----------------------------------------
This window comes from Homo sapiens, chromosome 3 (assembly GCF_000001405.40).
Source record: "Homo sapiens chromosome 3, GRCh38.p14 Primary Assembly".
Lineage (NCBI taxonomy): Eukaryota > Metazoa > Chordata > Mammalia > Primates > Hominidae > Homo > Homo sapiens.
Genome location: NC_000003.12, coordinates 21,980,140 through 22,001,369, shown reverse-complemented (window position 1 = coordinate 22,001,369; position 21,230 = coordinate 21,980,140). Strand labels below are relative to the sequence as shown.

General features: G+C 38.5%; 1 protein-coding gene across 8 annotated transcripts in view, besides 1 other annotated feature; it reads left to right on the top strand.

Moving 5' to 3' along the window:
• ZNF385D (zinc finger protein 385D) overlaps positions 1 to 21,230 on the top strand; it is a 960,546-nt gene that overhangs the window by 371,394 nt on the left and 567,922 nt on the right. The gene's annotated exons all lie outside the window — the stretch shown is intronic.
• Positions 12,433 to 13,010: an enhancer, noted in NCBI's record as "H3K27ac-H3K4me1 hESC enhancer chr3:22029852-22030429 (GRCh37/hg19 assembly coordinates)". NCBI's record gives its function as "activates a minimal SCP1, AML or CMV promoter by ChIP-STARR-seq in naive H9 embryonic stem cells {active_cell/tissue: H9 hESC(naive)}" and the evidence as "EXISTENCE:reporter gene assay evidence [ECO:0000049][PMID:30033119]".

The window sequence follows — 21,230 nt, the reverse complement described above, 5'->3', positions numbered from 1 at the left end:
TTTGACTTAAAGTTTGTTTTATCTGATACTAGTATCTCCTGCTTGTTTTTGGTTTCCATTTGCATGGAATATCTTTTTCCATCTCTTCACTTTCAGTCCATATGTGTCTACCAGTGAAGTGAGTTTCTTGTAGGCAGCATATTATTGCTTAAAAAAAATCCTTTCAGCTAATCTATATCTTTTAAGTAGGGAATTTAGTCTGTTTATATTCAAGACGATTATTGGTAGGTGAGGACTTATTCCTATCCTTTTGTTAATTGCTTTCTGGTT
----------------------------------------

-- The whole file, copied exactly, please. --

This window comes from Homo sapiens, chromosome 3 (assembly GCF_000001405.40).
Source record: "Homo sapiens chromosome 3, GRCh38.p14 Primary Assembly".
Lineage (NCBI taxonomy): Eukaryota > Metazoa > Chordata > Mammalia > Primates > Hominidae > Homo > Homo sapiens.
Genome location: NC_000003.12, coordinates 21,980,140 through 22,001,369, shown reverse-complemented (window position 1 = coordinate 22,001,369; position 21,230 = coordinate 21,980,140). Strand labels below are relative to the sequence as shown.

General features: G+C 38.5%; 1 protein-coding gene across 8 annotated transcripts in view, besides 1 other annotated feature; it reads left to right on the top strand.

Moving 5' to 3' along the window:
• ZNF385D (zinc finger protein 385D) overlaps positions 1 to 21,230 on the top strand; it is a 960,546-nt gene that overhangs the window by 371,394 nt on the left and 567,922 nt on the right. The gene's annotated exons all lie outside the window — the stretch shown is intronic.
• Positions 12,433 to 13,010: an enhancer, noted in NCBI's record as "H3K27ac-H3K4me1 hESC enhancer chr3:22029852-22030429 (GRCh37/hg19 assembly coordinates)". NCBI's record gives its function as "activates a minimal SCP1, AML or CMV promoter by ChIP-STARR-seq in naive H9 embryonic stem cells {active_cell/tissue: H9 hESC(naive)}" and the evidence as "EXISTENCE:reporter gene assay evidence [ECO:0000049][PMID:30033119]".

The window sequence follows — 21,230 nt, the reverse complement described above, 5'->3', positions numbered from 1 at the left end:
TTTGACTTAAAGTTTGTTTTATCTGATACTAGTATCTCCTGCTTGTTTTTGGTTTCCATTTGCATGGAATATCTTTTTCCATCTCTTCACTTTCAGTCCATATGTGTCTACCAGTGAAGTGAGTTTCTTGTAGGCAGCATATTATTGCTTAAAAAAAATCCTTTCAGCTAATCTATATCTTTTAAGTAGGGAATTTAGTCTGTTTATATTCAAGACGATTATTGGTAGGTGAGGACTTATTCCTATCCTTTTGTTAATTGCTTTCTGGTT